By Mike Klaassen
An argument can be made that recollection should be classified merely as a subset of introspection. But a character’s thoughts may include much more than recollection. Furthermore, lumping recollection with introspection:
- Downplays the unique role recollection plays in fiction
- Diminishes the likelihood that recollection will be fully analyzed and understood by students of fiction
- Reduces the likelihood that recollection will be utilized skillfully and to its full potential
A character may recall any information to which he has been exposed. That information may be from earlier in the story (as with a detective recalling a clue from the crime scene). A character may also recall information from before the beginning of the story.
To fully appreciate the role of recollection, a novelist must first understand the timeline of a story. Aristotle is credited with being the first to recognize that stories have a structure based upon their timeline: beginning, middle, and ending.[i] Today, that timeline should be updated: backstory, present story (beginning, middle, ending), and future story.[ii]
Backstory consists of events, including a character’s background, that precede the beginning of the story. Future story isn’t limited to science fiction, where characters may travel to and from the future; it may include an implied future for characters (such as when they ride into the sunset, presumably to live happily ever after).
Backstory may be viewed as a subset of information communicated through exposition (the fiction-writing mode for conveying information), which may be delivered via three different methods:
- by direct narration (from the all-seeing, all-knowing narrator)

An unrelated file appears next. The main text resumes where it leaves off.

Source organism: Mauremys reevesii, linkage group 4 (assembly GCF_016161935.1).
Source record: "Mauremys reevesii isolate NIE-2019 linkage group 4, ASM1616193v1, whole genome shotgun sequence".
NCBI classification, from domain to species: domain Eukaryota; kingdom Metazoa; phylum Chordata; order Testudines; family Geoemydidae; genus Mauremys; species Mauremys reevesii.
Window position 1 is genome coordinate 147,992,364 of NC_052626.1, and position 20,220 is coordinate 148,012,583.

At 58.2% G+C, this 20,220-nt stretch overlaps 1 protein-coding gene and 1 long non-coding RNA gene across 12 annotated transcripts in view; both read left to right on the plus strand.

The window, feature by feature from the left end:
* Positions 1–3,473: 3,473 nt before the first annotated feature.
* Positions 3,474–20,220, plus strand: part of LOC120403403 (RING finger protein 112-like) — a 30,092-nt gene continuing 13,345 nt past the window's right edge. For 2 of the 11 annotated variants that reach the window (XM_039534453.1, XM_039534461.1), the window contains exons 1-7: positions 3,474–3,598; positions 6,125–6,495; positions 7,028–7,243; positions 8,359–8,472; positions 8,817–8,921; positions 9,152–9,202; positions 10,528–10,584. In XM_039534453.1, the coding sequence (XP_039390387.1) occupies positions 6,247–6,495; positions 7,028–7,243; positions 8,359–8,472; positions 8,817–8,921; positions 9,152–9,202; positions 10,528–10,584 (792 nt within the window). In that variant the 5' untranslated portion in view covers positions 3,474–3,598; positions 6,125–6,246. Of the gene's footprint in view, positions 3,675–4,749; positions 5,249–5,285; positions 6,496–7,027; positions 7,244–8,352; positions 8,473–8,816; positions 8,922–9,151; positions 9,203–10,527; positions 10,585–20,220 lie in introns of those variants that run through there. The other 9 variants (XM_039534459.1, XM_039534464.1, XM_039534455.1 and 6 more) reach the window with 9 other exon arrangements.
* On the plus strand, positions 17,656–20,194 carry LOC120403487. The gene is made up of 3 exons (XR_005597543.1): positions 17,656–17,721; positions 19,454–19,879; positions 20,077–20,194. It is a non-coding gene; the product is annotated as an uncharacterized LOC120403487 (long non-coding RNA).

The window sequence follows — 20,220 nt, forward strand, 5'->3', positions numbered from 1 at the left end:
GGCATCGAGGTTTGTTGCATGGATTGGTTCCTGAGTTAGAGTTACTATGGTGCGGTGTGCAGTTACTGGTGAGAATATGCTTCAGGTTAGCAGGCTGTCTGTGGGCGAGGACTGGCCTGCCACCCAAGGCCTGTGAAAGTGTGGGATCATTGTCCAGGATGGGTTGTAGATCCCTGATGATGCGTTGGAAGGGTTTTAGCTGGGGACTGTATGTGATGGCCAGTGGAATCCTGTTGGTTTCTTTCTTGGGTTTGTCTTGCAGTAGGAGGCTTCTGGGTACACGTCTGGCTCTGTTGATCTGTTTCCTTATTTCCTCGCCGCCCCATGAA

- with expository devices (props, such as a diary, a message in a bottle, a treasure map)
- through characters (via dialogue, introspection, recollection)
Recollection may be used to pull backstory into “the present” of a story simply by having a character recall information or events. As with most tools of fiction-writing, however, there are numerous issues related to the presentation of recollection:
- Prompting recollection
- Verbs of recollection
- Recollection in scenes
- Recollection vs. flashbacks
- Recollection in sequels
- Recollection and epiphany
- Partial recollection
- Choosing recollection
Recollection may be the most underappreciated of the fiction-writing modes, but its power to pluck information from earlier in the story and from before the story makes it an invaluable writing tool.
Mike Klaassen is the author of Fiction-Writing Modes: Eleven Essential Tools for Bringing Your Story to Life, which is available for order at traditional and online bookstores. You may “Look Inside” the book at Amazon.com.
This article was adapted from an article published by Helium.com on December 13, 2008. Copyright 2008 and 2022 Michael John Klaassen. All rights reserved. You are welcome to share this article with others.
[i] Aristotle. Poetics. New York: Penguin Books, 1996, 13. ISBN: 9780140446364.
[ii] Klaassen, Fiction-Writing Modes, 57. ISBN: 9781682221006.